DETROIT - Are creating jobs the "responsibility of a capitalist system and private market or is it the government's job," asked Michigan Congressman John Conyers.
The Congressman answered the question at his own town hall meeting on jobs by saying "we have to form the strategy to move our Congress, state and city to create jobs."
Conyers indicated that part of the strategy is to not listen to those that got us into this mess in the first place. Citing the choice of Republican Newt Gingrich as the keynote speaker for the recent Michigan Mackinac Policy Conference, Conyers said he refused an invitation to attend. The annual conference is sponsored by the Mackinac Center for Public Policy, the nation's largest state-based free market think tank.
"To bring New Gingrich to a state suffering the way we are, for him to explain what we have to do to get out of the mess the Republican right-wing conservatives created before the 44th President, would be an absolute insult," said Conyers.
Youth in particular are suffering said Conyers. "We have generations of young people in school who are saying what is the use, everybody in front of me doesn't have a job."
Conyers' chief of staff Cynthia Martin said she "totally rejects" the conservative notion you can pull yourself up by your bootstraps, saying "some people have no boots." In Detroit that translates to a lot of people going without footwear. In this city of less than a million, there are 250,000 without a job said Martin.
State AFL-CIO President Mark Gaffney indicated "We need to create about 400,000 jobs a month to get out of the recession and 13 million new jobs by 2013 to get the unemployment rate down to be six percent."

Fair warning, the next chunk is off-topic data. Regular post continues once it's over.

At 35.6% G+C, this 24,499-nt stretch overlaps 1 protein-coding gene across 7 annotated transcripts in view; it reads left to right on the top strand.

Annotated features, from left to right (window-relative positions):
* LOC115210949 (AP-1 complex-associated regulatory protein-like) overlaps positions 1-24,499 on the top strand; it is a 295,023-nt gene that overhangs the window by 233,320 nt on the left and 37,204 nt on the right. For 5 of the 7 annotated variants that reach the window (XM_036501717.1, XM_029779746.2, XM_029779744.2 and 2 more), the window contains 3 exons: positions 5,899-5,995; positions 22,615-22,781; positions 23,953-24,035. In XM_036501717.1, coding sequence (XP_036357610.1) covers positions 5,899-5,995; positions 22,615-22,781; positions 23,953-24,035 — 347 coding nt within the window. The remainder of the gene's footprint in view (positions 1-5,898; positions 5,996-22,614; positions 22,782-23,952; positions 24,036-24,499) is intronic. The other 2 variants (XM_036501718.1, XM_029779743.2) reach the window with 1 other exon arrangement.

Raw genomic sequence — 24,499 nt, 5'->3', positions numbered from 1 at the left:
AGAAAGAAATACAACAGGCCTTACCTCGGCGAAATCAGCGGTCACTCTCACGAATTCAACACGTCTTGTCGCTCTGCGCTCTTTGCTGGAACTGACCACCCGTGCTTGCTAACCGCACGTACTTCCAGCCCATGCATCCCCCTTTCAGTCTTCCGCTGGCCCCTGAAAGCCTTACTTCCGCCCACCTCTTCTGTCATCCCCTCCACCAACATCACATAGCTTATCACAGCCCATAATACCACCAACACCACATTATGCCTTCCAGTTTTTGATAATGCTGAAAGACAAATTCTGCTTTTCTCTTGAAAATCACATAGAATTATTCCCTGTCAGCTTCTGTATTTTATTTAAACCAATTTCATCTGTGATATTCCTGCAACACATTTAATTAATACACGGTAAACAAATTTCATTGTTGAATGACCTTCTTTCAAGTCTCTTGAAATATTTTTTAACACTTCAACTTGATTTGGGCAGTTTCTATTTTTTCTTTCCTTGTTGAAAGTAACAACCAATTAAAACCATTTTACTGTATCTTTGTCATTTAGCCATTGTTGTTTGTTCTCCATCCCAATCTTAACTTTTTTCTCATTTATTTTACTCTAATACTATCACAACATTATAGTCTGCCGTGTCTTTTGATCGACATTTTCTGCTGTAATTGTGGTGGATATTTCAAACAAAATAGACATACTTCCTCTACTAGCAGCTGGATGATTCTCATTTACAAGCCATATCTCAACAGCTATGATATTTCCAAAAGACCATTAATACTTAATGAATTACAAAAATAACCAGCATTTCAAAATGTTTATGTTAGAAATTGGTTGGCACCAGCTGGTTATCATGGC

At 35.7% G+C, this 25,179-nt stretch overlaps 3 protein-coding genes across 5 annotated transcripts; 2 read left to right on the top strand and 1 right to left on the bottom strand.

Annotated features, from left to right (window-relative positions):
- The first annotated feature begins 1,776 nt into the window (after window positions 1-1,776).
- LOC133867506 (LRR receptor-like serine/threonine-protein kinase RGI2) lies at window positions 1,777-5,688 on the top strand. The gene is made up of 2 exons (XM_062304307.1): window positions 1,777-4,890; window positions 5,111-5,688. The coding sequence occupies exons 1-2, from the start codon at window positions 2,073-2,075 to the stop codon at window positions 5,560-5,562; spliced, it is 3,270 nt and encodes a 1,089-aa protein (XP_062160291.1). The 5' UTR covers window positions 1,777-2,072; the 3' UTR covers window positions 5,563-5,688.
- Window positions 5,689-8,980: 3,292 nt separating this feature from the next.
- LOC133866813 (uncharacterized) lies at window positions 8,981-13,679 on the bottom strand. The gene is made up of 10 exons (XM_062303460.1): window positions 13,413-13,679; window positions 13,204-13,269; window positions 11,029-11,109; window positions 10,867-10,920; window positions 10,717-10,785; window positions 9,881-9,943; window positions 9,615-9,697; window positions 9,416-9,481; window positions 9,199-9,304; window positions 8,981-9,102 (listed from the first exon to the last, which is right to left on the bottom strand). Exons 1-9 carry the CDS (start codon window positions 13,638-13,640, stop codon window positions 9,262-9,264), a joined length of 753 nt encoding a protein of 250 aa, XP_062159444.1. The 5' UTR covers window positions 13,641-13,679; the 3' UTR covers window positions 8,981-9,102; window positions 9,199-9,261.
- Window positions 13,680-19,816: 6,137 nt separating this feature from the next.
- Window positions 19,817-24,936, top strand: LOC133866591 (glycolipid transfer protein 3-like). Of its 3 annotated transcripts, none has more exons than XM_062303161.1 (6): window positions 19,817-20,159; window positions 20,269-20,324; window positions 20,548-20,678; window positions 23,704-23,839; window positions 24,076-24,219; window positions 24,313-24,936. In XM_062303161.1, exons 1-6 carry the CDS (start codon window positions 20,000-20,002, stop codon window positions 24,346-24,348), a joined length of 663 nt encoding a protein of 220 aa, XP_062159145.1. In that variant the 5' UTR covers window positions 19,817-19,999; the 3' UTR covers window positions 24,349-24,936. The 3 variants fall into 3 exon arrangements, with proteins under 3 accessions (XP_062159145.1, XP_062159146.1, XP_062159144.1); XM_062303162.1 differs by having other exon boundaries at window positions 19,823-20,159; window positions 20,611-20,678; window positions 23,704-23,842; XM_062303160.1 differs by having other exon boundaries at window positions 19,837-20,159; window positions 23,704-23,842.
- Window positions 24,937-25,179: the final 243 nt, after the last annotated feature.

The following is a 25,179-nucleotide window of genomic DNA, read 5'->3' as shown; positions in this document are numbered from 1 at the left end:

He said the economy added 400,000 jobs in May but almost all were census jobs. Those are very important jobs but they are not permanent said Gaffney. The private sector only created 41,000 jobs in May.
Citing those statistics he stated, "It's not too much to call for, as we are today, a jobs program to provide for direct hiring by state and Federak governments. In past recessions people did work for the Federal government for up to a year. I did that myself under the CETA program when I couldn't find another job."
To come out of the recession you have to "fix problems at bottom and work your way up," said Wayne State University economics professor Michael Belzer.
Belzer said bills creating jobs or providing benefits such as food stamps are "all designed to put money into pockets of those at the bottom of the income scale. These people spend their money at home in their communities. They use the money to put somebody else back to work.. Every dollar we spend at the bottom can circulate two to three times."
He said reducing the deficit is not so difficult. By repealing the Bush tax cuts on the wealthy and by regulating banks and financial centers, "we'll come out of the water."
A number of bills were highlighted during the meeting that would create jobs and ease the economic crisis including:
- HR 4812 the "Local Jobs for America Act," otherwise known as the Miller jobs bill. It would create and save a million public and private jobs in local communities this year. Support will be targeted directly to states and municipalities with the greatest number of people out of work to help restore important local services.
- HR 5204, the Full Employment and Training Act sponsored by Congressman Conyers (D-MI). Over a ten year period it would gradually create full employment and have government providing jobs as a last resort.
- "The Right to Rent Act of 2010," introduced by Rep. Raúl M. Grijalva (D-AZ) and Rep. Marcy Kaptur (D-OH). It would allow homeowners whose homes have been foreclosed to stay in their homes at a fair market rent for up to five years.
- "Let Wall Street Pay for the Restoration of Main Street Act," introduced by Representative Peter DeFazio (D-OR) in the House and Senator Tom Harking (D-IA) in the Senate. It assesses a miniscule tax on Wall Street securities transactions. The money it generates will be used to rebuild Main Street.